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Ronn BUSCHMANN, Respondent, v. John KENNAUGH, Appellant.
PUBLISHED IN PART
¶ 1 John Kennaugh appeals the judgment against him for intentional sexual abuse that he committed against his step-brother, Ronn Buschmann, when they both were children. He argues that this 2005 action is untimely for the alleged abuse in the 1950s. Specifically, he argues that the extended limitations period of RCW 4.16.340 does not apply to tortious sexual conduct by juveniles. He also argues that this action should be dismissed because Buschmann lacks standing. He bases this request for relief on Buschmann's failure to list the claims here as contingent or unliquidated claims on the schedules when he filed for bankruptcy sometime in the 1970s. According to Kennaugh, the failure to list this asset in the bankruptcy means that it remains an asset of the bankrupt's estate, not a claim that Buschmann may assert. Because this action is timely under RCW 4.16.340 and we are not persuaded that dismissal for lack of standing is the proper remedy, we affirm.
¶ 2 Because Kennaugh does not assign error to any of the trial court's findings of fact, they are verities on appeal.1 Moreover, he does not argue that there was any genuine issue of material fact that existed at the time the court denied his pretrial motion for summary judgment. Accordingly, we state the facts largely along the lines of the unchallenged findings following the bench trial.
¶ 3 Kennaugh sexually abused his step-brother, Buschmann, when they were both children in the 1950s. Kennaugh is a little over five years older than Buschmann.
¶ 4 The acts occurred on at least two occasions between the years 1955 and 1957. Although he experienced pain throughout that time and afterward, Buschmann was unable to appreciate the psychological nature of his injuries until sometime after June 2002.
¶ 5 In June 2005, Buschmann commenced this action against Kennaugh, alleging the torts of battery, assault, intentional infliction of emotional distress, childhood sexual abuse, and outrage. Kennaugh moved for summary judgment, arguing that RCW 4.16.340, the extended limitations statute, does not apply to cases of sexual abuse by children. He also argued that Buschmann does not have standing to bring this action due to his bankruptcy filing sometime between 1974 and 1976. He argued that Buschmann did not list his claims here as a potential asset. Thus, Kennaugh argued that the claims here remain an asset of the bankruptcy estate that Buschmann may not pursue on his own. The trial court denied the motion.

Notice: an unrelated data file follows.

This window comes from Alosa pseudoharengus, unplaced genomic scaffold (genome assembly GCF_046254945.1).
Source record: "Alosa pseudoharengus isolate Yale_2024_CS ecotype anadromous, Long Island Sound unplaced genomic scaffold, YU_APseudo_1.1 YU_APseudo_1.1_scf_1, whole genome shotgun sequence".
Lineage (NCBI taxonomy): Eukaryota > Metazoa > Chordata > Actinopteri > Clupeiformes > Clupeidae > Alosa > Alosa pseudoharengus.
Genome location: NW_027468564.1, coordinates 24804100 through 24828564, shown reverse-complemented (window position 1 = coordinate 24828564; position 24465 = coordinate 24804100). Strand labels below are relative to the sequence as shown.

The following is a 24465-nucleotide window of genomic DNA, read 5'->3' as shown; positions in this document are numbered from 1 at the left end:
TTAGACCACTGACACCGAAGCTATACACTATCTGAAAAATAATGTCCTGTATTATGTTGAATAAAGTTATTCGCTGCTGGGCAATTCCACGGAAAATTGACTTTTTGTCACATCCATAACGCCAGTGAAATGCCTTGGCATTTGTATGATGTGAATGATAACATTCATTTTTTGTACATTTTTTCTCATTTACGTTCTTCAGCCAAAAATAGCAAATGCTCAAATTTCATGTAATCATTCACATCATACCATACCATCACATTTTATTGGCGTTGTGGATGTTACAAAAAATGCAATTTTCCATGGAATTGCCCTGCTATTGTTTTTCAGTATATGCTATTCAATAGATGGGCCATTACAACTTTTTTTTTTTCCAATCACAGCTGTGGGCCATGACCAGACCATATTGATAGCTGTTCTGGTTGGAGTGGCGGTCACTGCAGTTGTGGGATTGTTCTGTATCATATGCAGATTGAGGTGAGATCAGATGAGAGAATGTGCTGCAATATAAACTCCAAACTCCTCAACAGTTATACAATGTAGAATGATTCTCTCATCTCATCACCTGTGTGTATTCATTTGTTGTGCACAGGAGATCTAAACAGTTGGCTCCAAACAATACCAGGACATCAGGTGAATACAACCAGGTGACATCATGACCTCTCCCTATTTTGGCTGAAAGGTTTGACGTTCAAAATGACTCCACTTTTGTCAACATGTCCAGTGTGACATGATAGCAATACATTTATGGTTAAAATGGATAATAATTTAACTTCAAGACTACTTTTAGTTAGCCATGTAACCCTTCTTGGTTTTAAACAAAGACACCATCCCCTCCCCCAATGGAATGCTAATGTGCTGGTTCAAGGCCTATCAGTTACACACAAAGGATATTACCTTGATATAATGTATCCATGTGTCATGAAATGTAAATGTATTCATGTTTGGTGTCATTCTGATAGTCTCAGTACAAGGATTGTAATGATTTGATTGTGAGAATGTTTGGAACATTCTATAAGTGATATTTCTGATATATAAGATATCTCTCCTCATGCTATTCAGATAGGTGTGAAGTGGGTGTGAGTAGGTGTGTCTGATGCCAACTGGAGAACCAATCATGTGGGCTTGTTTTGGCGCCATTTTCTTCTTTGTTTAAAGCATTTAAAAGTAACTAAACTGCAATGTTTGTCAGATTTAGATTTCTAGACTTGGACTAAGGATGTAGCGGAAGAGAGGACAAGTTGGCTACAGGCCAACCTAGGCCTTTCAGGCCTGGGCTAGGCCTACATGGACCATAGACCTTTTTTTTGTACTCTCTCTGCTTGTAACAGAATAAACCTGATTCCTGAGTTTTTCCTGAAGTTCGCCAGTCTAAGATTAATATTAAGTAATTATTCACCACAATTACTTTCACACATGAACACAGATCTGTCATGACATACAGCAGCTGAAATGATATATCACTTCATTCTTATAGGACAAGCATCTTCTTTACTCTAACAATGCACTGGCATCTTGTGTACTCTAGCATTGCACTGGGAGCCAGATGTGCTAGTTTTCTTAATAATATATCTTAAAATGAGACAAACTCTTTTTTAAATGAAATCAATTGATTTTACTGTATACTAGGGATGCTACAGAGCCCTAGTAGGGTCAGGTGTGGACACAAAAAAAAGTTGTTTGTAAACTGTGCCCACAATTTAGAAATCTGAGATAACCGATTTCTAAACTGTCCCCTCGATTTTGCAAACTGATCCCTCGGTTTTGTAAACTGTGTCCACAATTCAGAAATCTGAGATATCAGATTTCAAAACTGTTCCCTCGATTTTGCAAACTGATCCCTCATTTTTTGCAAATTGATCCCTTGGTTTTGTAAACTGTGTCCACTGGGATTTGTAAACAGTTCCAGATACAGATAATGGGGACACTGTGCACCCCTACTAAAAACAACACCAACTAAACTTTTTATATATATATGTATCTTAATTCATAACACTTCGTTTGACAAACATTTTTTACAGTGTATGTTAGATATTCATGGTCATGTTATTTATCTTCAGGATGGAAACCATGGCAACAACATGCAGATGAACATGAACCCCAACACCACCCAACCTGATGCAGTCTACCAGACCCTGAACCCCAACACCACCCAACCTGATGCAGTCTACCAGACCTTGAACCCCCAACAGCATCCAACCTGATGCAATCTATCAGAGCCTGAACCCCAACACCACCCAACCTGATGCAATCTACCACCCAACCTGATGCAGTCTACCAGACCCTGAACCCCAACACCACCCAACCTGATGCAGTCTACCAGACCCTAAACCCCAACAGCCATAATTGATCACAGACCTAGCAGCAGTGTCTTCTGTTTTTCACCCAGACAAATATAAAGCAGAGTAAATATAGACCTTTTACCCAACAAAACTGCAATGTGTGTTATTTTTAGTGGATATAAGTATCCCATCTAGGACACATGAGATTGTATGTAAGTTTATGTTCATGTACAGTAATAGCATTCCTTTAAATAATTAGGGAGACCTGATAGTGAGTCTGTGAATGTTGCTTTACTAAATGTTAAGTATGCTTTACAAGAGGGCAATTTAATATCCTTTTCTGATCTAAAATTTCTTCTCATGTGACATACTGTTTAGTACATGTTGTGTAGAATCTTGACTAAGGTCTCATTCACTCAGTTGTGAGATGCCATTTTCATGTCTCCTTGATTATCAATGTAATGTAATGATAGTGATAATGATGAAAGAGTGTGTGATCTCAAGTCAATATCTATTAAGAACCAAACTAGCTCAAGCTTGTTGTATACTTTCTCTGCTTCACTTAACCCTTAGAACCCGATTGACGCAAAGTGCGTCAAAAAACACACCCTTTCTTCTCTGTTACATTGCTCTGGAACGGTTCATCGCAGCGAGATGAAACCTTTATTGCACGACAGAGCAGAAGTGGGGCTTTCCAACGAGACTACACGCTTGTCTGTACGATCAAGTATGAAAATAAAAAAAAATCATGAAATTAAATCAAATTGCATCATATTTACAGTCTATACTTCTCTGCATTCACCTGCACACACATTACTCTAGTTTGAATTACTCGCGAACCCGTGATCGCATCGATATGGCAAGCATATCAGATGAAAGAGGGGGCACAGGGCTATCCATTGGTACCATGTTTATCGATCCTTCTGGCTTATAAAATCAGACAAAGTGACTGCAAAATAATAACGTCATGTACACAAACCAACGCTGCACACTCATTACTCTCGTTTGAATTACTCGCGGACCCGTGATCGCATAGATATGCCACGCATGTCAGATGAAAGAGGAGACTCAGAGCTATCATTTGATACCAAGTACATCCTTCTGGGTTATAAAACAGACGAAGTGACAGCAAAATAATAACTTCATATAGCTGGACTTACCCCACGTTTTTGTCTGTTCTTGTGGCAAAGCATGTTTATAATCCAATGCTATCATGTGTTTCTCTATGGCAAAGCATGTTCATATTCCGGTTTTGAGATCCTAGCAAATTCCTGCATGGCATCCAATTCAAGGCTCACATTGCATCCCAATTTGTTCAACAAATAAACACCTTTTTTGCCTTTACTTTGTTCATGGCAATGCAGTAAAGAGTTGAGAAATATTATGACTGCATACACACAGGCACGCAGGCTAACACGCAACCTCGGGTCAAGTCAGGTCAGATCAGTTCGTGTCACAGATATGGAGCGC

¶ 6 After a bench trial, the court found Kennaugh liable for intentional sexual abuse, awarded damages of $46,500.00 plus statutory costs, and entered judgment in that amount.
¶ 7 Kennaugh appeals.
STATUTE OF LIMITATIONS
¶ 8 Kennaugh argues that RCW 4.16.340, which extends the statute of limitations in cases involving childhood sexual abuse, does not apply to him. We disagree.
¶ 9 Summary judgment is appropriate if there are no genuine issues of material fact and the moving party is entitled to judgment as a matter of law.2 The interpretation of a statute is an issue of law that is appropriate for disposition on summary judgment.3 We review the trial court's interpretation of a statute de novo.4
¶ 10 We give words in a statute their plain and ordinary meaning unless the statute indicates otherwise.5 Where the statutory language is clear and unambiguous, we determine the statute's meaning from its language alone without considering outside sources.6 A statute is to be considered as a whole, with effect given to all the language used.7 Related statutory provisions are interpreted in relation to each other, and all provisions should be harmonized.8
¶ 11 Kennaugh argues that all claims in this action are barred under either a two-year or three-year statute of limitations that normally apply to tortious conduct.9 He also contends that the extended limitations statute for intentional sexual abuse, RCW 4.16.340, does not apply to sexual acts committed by one child against another. The plain words of RCW 4.16.340 dictate otherwise.
¶ 12 RCW 4.16.340 states in part:
(1) All claims or causes of action based on intentional conduct brought by any person for recovery of damages for injury suffered as a result of childhood sexual abuse shall be commenced within the later of the following periods:
(c) Within three years of the time the victim discovered that the act caused the injury for which the claim is brought․